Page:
As the building and construction industry sees continued recovery and demand, Tom Diplock looks ahead to a patchy 2022 that nonetheless bears much promise. With sustainability moving to centre stage and the pressure on to create cities and infrastructure to suit the post-pandemic world, discover the key trends that will continue to shape this important sector.

Read a transcript of the video below:

My name is Tom Diplock. I'm a Partner in L.E.K.'s industrials practice based here in the London office. I head up our building and construction activity here in the UK. 2021 has certainly been an extraordinary year for the building and construction sector. Off the back of the disruption of COVID, we've seen a pretty rapid bounce back in demand across almost all parts of market, but in the context of fairly significant constraints and challenges around material shortages, labor shortages, and rampant price inflation that has made supplying that demand and managing margins incredibly difficult.

Our outlook for 2022 for the building and construction sector is to see a continuation of a number of the key themes we've seen over the past 12 to 18 months. Continued recovery and demand across the majority of sectors of the market, ongoing resolution of supply chain challenges around material availability and labor and material pricing, and also continued acceleration of both digital adoption and the importance of sustainability for the sector. The recovery and ongoing growth of the sector will continue to be slightly uneven. But overall, we see a positive trajectory.

On the residential side, the fundamentals of the market remain strong, underpinned by a significant housing shortage and ongoing house price increases. They're already back at 2019 levels of housing starts and see that continuing to grow over the coming years. On the repair, maintenance, and improvement side of the market, the shift in people's decisions on where to spend their money during COVID and increasing focus on the home may begin to unwind slightly as travel and leisure options reopen, but significant levels of pent up consumer savings and deferred demand due to reduced consumer confidence since the Brexit vote in late 2016 will lead to a significant backlog of demand that still needs to be fulfilled.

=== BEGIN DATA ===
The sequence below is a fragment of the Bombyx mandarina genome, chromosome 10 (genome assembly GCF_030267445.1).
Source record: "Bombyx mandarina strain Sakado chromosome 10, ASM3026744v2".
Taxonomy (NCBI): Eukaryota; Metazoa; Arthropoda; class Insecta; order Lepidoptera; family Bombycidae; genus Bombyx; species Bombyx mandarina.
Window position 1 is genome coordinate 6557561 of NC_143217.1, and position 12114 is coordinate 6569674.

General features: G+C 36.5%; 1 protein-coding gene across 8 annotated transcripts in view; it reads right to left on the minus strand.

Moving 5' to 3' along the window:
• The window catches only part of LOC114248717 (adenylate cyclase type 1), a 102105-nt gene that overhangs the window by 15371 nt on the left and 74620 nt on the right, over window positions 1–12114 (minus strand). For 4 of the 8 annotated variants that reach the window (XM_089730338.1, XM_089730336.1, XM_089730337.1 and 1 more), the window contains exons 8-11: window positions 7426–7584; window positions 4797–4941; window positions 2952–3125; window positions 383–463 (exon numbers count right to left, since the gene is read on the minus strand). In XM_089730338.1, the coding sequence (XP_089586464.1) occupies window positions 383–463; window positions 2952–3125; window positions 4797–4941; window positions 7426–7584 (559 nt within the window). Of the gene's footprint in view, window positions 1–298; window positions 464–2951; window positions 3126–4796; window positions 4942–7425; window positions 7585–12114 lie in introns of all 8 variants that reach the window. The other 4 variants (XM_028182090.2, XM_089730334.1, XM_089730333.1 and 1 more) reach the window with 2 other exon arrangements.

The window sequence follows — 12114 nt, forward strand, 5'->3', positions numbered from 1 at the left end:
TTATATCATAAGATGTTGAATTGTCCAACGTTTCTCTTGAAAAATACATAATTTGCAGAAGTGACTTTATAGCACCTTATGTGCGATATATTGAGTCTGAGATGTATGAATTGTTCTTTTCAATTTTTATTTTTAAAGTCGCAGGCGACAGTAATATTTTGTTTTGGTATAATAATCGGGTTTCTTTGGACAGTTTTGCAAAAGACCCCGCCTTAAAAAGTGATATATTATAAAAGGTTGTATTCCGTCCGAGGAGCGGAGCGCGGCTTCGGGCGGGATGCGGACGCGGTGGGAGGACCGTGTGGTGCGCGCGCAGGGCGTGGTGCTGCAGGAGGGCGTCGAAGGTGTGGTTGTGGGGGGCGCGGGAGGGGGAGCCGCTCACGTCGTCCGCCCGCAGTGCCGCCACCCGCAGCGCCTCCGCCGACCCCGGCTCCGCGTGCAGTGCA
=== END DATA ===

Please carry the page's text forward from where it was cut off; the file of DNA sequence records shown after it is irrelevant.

Infrastructure continues to be a bright spot for the construction sector. The government has reconfirmed its commitment to spending across both major projects and enhancing infrastructure, whether that's the continued spend on HS2, the expansion of nuclear power generation capacity, or investment in the roads network. All of that combined with an aging infrastructure that continues to require maintenance leads to a positive outlook across the infrastructure market as a whole. One area of greater unevenness is really around commercial construction, where offices and retail are still challenged in terms of understanding the future of work and home and the advent and continued growth of online shopping putting greater pressure on the high street.

However, there are bright spots, whether that's growth in logistics and warehousing to fulfill e-commerce demand, whether it's continued investment in data centers, in entertainment, all of those areas will continue to drive growth in certain pockets. Equally, the requirement to reconfigure high streets as the evolving needs of consumers continue to play through, whether that's the 15-minute city or other reuse and re-imagining of space will all drive demand for construction activity over the short to medium term.

We also expect a continuation of two of the key themes we've seen over the course of this year as we look forward into 2022. Ongoing adoption of digital and technology will only accelerate. The other key topic is sustainability, where increasing pressure from all stakeholders will require building and construction firms to think hard about not just the energy efficiency of their own products, but also their business processes, their manufacturing, and how they can support the energy efficiency of the buildings that those products are served into.

For all of the challenges and opportunities ahead for our clients, we are here to try and help them navigate through those choppy waters and plot a path to profitable growth.

Related Insights